By the end of the eighteenth century, the "moral economy" model that had been so deeply rooted on both sides of the channel in the early modern period was clearly under assault in France and England. The public opinion expressed by the cahiers demanded a shift in the nature of the central state's intervention in the industrial economy. Instead of attempting to restore the past, however, the moral economy espoused by the Normans sought a middle way between traditional mercantilism and a liberal approach to state developmentalism. Like the assault on the machine, some of their demands were veiled attacks on privilege, whether used to stimulate economic development or not. The grocers of Rouen challenged the state to eliminate the privileged commercial trading companies, every royal manufacture, "and all other exclusive privileges. They also demand[ed] the suppression of the masterships located in the privileged enclaves."1 These demands were a significant departure from the use of the privilege of liberty that had brought so much industrial development to the province over the course of the eighteenth century. Equality and liberty of opportunity—from the abolition of the corporate system of trades, to the foreswearing of all financial privileges, to the elimination of the hautes justices—were the central issues in an enormous number of Norman cahiers. These demands were, however, always subordinated to mercantilistic protections closely linked to a populist moral economy, most notably, the removal of machines, raising tariff barriers, and reinforcing the safety net for the poor.
The "machine question" made famous in nineteenth-century Britain was in the Norman economic environment of 1789 a question of privilege. The mechanization and nascent industrialization taking place in the hautes justices resulted from a deliberate state developmental strategy based on privilege. The economic crisis promoted a moral economy of popular mercantilism that led significant numbers of Normans to reject longstanding policies, thereby repudiating the province's economic success story of preceding decades. When the situation turned revolutionary that fateful summer, at the same moment that the Bastille fell, Normans began putting machines to the torch. By the end of October, seven hundred spinning jennies (44 percent of the French total) located almost exclusively in the hautes justices, had gone up in smoke. These bonfires were the Norman resolution to the "machine question" articulated in the cahiers.
Although not the final word on the cahiers, this book will be the last word for some time. Gilbert Shapiro and John Markoff, Revolution Demands: A Content Analysis of the Cahiers de Doléances of 1789 (Stanford: Stanford University Press, 1998).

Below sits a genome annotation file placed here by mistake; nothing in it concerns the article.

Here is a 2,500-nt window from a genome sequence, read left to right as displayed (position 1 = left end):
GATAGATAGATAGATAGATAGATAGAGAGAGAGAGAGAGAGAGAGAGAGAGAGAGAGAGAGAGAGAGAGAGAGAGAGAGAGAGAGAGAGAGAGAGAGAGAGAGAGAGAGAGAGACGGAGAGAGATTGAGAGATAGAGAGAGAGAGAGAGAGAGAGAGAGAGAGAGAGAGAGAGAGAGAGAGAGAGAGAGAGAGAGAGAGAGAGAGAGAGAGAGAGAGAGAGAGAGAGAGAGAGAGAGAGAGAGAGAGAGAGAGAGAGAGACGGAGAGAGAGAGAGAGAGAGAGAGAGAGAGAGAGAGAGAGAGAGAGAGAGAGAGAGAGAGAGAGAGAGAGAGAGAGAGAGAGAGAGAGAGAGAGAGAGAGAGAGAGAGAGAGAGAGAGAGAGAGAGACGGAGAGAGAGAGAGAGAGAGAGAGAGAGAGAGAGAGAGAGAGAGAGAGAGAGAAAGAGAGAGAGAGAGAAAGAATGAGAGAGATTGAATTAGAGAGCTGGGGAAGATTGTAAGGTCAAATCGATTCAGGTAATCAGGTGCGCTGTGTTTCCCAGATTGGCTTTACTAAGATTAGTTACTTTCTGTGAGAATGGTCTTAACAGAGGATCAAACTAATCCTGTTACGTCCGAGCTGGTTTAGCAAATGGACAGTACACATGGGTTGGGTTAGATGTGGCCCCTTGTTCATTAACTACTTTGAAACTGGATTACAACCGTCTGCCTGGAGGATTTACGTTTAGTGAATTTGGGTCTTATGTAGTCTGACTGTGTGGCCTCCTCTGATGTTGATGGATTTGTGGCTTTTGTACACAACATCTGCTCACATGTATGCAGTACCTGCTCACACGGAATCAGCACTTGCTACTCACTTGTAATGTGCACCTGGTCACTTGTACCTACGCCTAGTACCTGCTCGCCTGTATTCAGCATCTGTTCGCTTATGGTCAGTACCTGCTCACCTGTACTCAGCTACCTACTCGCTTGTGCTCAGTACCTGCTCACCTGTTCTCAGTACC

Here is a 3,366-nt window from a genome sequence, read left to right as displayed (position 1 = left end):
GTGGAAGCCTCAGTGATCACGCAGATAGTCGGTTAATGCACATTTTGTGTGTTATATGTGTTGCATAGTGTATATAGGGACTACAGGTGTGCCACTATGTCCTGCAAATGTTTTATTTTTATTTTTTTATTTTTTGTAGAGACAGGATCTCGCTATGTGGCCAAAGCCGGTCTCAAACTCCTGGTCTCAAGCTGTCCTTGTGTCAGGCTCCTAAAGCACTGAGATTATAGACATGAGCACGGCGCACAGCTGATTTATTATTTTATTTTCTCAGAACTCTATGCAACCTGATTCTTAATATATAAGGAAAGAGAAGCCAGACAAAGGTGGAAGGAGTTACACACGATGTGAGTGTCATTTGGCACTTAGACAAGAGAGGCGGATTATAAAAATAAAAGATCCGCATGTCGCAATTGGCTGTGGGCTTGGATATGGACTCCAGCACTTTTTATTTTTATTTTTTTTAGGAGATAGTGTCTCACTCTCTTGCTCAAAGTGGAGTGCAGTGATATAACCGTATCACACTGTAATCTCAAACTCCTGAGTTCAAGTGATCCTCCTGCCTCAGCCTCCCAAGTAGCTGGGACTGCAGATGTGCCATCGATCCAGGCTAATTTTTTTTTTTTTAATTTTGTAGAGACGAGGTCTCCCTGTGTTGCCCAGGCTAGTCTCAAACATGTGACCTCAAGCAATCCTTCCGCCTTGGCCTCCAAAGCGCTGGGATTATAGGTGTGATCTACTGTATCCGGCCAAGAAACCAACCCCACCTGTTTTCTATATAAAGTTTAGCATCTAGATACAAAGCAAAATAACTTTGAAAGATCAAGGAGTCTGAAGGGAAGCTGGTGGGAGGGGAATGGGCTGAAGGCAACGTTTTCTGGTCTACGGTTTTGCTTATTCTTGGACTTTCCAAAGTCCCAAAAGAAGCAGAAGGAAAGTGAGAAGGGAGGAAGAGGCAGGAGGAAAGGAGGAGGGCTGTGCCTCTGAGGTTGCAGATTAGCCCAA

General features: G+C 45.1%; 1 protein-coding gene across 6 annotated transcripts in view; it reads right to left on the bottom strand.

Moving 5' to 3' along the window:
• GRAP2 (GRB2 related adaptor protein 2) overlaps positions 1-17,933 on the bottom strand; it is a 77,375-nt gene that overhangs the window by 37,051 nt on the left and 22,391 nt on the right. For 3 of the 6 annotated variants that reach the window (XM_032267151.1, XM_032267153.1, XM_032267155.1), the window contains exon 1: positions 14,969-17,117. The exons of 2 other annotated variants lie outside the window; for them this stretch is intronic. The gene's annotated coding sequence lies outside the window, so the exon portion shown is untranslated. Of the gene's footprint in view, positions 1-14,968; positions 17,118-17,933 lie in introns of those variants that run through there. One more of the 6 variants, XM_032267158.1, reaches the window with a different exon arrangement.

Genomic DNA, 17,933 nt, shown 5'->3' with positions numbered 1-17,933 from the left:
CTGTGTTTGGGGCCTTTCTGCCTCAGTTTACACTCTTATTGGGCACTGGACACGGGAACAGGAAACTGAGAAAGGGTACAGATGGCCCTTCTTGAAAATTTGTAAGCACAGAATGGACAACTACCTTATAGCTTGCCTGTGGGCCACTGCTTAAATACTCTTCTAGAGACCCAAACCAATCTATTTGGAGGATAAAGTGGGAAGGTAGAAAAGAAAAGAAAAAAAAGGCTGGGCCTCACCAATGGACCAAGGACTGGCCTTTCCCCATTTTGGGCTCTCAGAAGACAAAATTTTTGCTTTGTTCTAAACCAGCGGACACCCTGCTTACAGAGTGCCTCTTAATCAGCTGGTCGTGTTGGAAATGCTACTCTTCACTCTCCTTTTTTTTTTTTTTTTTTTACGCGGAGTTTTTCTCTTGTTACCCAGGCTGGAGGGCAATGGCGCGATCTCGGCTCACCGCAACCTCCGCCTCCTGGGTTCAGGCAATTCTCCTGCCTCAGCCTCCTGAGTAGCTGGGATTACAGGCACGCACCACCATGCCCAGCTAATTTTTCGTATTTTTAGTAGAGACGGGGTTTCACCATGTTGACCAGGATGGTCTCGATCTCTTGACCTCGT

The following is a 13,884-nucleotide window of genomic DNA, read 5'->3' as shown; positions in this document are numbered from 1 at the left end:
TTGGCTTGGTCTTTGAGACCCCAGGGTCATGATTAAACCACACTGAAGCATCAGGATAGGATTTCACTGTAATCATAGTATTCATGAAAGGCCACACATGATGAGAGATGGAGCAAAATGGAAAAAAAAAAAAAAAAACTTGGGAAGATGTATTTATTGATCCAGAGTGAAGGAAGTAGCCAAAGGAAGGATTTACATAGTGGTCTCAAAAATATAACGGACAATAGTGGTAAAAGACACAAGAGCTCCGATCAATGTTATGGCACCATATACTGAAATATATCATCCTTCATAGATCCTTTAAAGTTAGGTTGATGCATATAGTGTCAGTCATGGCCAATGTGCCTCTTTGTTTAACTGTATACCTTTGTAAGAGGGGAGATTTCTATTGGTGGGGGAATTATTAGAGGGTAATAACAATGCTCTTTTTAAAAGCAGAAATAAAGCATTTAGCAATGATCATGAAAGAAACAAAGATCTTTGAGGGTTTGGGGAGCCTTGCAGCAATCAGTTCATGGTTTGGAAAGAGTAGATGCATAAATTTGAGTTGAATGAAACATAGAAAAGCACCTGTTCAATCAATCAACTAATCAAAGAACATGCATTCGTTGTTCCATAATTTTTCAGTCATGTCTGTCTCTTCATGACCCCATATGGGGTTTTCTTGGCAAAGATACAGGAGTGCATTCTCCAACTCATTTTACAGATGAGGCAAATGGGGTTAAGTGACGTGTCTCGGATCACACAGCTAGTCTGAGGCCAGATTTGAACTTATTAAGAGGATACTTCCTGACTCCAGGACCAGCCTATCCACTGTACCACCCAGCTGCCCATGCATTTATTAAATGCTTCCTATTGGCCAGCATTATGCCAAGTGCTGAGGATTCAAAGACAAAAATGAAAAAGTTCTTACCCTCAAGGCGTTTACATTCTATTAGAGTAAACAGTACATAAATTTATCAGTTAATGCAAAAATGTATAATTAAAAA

The first fruit of my book project entitled "The Privilege of Liberty: Economic Development in Eighteenth-Century France" appeared as "Privileged Enclaves: Entrepreneurial Opportunities in Eighteenth-Century France," Proceedings of the Western Society for French History 32 (2006): 29-45.
William M. Reddy, The Rise of Market Culture: The Textile Trade & French Society, 1750-1900 (Cambridge: Cambridge University Press and Éditions de la Maison des Sciences de l'Homme, 1984); Roger Picard, Les cahiers de 1789 et les classes ouvrières (Paris: M. Rivière, 1910).
It is worth mentioning that these subjects are not found in Jacques-Guillaume Thouret's model cahier. This widely distributed and widely copied model cahier has made it more difficult to use these lists of grievances to discuss public opinion. Marc Bouloiseau, ed., Cahiers de doléances du Tiers État du bailliage de Rouen pour les États généraux de 1789 (Paris: Presses universitaires de France, 1957, 1960), I:xcvii-ci; E. Le Parquier, ed., Cahiers de doléances du bailliage du Havre (secondaire de Caudebec) pour les États généraux de 1789 (Épinal: Imprimerie Lorraine, 1929); Marc Bouloiseau and Philippe Boudin, eds., Cahiers de doléances du Tiers État du bailliage d'Andely (secondaire de Rouen) (Rouen: Comité départemental de la Seine-Maritime pour l'histoire économique et sociale de la Révolution française, 1974); Les cahiers de doléances de 1789 dans le Calvados (Caen: Centre régionale de documentation pédagogique, 1986); E. Le Parquier, ed., Cahiers de doléances du bailliage d'Arques (secondaire de Caudebec) pour les États généraux de 1789 (Lille: Camille Robbe, 1922); and Émile Bridrey, ed., Le Département de la Manche. Cahiers de doléances du bailliage de Cotentin (coutances et secondaires) pour les États généraux de 1789 (Paris, Imprimerie nationale, 1907).
Cahiers . . . Rouen, I:66, II:59, 335; Marc Bouloiseau and Bernard Chéronnet, eds., Cahiers de doléances du Tiers État du bailliage de Gisors (secondaire de Rouen) pour les États généraux de 1789 (Paris: Bibliothèque nationale, 1971), 183, 212.
The previous four paragraphs are based on: Cahiers . . . de Rouen, I:114, II:107, 112, 270, 342; Cahiers . . . d'Andely, 74, 113, 130-31, 183; Les cahiers . . . Calvados, 87; Cahiers . . . de Gisors, 183.